I last visited the subject of HUD and its new Secretary Ben Carson back in May ("The Blob Goes After Ben Carson"). In recent months the news has been so dominated by fake and ridiculous stories (e.g., Russia!; accusations of racism against anybody else who doesn't toe the progressive line in every respect) that the subject of Carson and HUD has largely been wiped off the front pages, and even the inside pages. But this week New York Magazine comes back with a long piece by Alec MacGillis titled "Is Anybody Home at Ben Carson's HUD?"
Needless to say, MacGillis doesn't have one good word to say about Carson or what he is doing at HUD. On the other hand, the Manhattan Contrarian and others have thoroughly documented why HUD -- and for that matter the whole subject of subsidized housing for the poor -- has been a disaster for the supposed beneficiaries, trapping millions of people perfectly capable of providing for themselves into a lifetime of government dependency. What is the progressive answer to those reasonable objections?
The New York Magazine article does not devote a single word to trying to respond to the many perfectly reasonable criticisms of HUD and its program of government dependency. Instead, it appears that the entire argument for maintaining the HUD mission and budget is that people once in dependency must always be maintained in dependency because they have been rendered helpless and any other alternative would therefore be cruel.
A few excerpts. First, MacGillis quotes Shaun Donovan, first HUD Secretary under President Obama:
[A]lmost 90 percent of our budget was to help people stay in their homes,” Shaun Donovan told me. “So when you have a 15 percent cut to that budget, by definition you’re going to be throwing people out of their homes. You’re literally taking vouchers away from families, you’re literally shutting down public housing, because it can’t be maintained anymore.”
You'll be "throwing people out of their homes!!!!!" Without HUD subsidies these people are supposedly helpless. Left unmentioned is that HUD subsidizes only about 3 million families in the U.S., which is something in the range of 2 to 3% of all families. How are the other 97/98% somehow getting by?
Then we get into the heart-rending stories of people seemingly incapable of tying their own shoelaces without some kind of HUD grant or handout:
In Glouster, Ohio, a tiny coal town that went for Trump by a single vote after going for Obama two to one in 2012, officials were counting on the grants to replace a bridge so weak that the school bus couldn’t cross it, forcing kids from one part of town to cluster along a busy road for pickup. “Without those funds, it would just cripple this area,” said Nathan Simons, who administers the grants for the surrounding region. . . . On my travels through the Midwest I’ve seen how many federally subsidized housing complexes there are on the edges of small towns and cities, places very far from the Bronx or the South Side of Chicago. People living in these places rely on a functioning, minimally competent HUD no less than do the Section 8 voucher recipients in Jared Kushner’s low-income complexes in Baltimore. In an age of ever-widening income inequality, the Great Society department actually plays an even more vital role than when it was conceived.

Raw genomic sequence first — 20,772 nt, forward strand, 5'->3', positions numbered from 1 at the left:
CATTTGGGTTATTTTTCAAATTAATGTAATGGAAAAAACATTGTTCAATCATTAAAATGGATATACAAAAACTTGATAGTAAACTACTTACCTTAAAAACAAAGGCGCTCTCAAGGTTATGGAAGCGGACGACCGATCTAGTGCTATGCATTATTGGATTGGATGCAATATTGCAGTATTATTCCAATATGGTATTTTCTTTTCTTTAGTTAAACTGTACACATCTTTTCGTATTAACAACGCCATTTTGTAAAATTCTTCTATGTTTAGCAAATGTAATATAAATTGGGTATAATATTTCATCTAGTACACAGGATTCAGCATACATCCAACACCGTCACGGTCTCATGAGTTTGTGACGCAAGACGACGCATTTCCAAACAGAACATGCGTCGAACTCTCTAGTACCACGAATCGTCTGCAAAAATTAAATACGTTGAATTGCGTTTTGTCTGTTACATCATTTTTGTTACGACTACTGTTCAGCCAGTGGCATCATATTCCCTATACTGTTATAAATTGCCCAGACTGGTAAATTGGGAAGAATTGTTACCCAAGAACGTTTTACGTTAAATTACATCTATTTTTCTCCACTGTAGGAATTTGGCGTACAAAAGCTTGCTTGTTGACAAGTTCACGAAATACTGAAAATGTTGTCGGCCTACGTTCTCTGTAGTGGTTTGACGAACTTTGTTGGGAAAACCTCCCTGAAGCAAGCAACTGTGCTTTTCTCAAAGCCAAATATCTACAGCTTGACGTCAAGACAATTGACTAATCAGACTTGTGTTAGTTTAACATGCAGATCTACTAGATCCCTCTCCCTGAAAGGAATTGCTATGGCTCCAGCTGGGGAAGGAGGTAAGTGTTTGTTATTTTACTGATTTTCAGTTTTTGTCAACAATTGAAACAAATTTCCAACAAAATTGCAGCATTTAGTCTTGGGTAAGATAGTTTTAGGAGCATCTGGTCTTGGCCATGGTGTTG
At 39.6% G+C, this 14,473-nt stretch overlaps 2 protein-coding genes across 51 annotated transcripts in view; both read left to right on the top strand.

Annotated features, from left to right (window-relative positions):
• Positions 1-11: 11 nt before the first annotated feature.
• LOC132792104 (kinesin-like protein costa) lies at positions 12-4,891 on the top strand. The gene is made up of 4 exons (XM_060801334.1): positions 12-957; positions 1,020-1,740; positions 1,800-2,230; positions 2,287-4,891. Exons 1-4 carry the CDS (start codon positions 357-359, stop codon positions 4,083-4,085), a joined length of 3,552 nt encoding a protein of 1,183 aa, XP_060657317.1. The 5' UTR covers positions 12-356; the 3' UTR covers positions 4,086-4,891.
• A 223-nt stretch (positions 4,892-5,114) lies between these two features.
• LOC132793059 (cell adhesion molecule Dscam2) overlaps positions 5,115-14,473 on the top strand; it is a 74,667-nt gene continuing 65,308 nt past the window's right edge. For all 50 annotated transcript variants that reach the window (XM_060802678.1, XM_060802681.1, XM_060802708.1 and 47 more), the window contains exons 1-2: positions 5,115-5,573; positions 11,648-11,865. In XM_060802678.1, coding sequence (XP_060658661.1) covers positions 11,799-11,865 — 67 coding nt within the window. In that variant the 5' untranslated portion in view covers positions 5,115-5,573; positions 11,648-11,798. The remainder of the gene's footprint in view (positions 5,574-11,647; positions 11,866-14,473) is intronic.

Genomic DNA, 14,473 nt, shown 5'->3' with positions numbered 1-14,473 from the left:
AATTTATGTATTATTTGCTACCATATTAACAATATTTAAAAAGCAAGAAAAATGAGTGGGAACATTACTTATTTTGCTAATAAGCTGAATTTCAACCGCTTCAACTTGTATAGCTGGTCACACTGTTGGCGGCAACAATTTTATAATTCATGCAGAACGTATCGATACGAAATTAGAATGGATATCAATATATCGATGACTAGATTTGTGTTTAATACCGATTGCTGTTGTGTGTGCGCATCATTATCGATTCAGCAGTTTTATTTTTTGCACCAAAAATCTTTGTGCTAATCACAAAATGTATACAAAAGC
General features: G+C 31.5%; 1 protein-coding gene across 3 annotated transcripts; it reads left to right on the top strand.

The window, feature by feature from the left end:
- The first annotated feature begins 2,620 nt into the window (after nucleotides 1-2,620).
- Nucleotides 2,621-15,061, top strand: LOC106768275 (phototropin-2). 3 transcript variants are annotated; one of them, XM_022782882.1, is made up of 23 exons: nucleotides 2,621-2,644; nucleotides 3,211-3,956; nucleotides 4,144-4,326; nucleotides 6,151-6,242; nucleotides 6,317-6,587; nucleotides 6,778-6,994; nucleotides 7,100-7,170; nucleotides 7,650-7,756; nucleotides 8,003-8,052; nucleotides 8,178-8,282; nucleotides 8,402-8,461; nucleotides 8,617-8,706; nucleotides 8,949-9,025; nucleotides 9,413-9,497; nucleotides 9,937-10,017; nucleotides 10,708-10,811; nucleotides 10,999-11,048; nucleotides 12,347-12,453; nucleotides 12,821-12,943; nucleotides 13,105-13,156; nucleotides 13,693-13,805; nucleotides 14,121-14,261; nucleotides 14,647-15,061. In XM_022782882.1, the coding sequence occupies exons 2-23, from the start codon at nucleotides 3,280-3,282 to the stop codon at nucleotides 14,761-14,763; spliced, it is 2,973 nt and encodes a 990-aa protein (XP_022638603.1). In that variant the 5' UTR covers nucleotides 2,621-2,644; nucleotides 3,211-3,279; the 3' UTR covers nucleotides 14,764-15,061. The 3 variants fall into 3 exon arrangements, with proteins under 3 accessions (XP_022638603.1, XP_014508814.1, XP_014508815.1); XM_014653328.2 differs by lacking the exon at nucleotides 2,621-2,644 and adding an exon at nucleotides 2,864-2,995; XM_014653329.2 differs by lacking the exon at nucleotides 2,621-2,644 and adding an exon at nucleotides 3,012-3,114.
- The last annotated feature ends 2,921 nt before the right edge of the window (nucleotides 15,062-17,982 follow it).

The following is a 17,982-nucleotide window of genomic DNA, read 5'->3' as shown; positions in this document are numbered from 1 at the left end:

OK, Alec, but what do you say to the fact that a place like Houston, with a minimal amount of HUD-subsidized housing (0.4% of the population) has far lower cost of housing and far less homelessness per capita than a place like New York, where over 5% of the population lives in HUD-subsidized housing? What do you say to the fact that almost nobody ever moves out of HUD-subsidized housing and nearly all of the beneficiaries end up leading lives of government dependency? What do you say to the fact that HUD-subsidized housing can never be bought or sold or mortgaged and leaves the beneficiaries in poverty for life, even when they receive an annual subsidy that can be valued at $50,000 or more? What do you say to the fact that numerous HUD-subsidized projects need massive capital upgrades and there is no foreseeable source of the funds other than doubling or tripling taxpayer subsidies, as long as the projects remain in the HUD domain? MacGillis does not address any of these questions.
Instead, we read about the horror experienced by the "housing experts" when their turf gets taken over by the rubes.
[T]o many HUD employees, the selection of so ill-qualified a leader felt like an insult. “People feel disrespected. They see Carson and think, I’ve been in housing policy for 20 or 30 years, and if I walked away, I would never expect to get hired as a nurse,” said one staffer at a branch office, who, like most employees I spoke with, requested anonymity to guard against retribution.
Well, these so-called "housing experts" have spent 50 years at HUD, spending a couple of trillion dollars or so of taxpayer money, and have never raised a single person out of poverty, while trapping a few million in dependency for life. What kind of "expertise" is that? Seems to me we could use a new approach. Even something entirely random would be far better. Doing nothing whatsoever and letting the whole thing die? That would be great too.
UPDATE August 29: I thought readers might enjoy this picture of HUD headquarters in Washington. Doesn't it tell you all you need to know?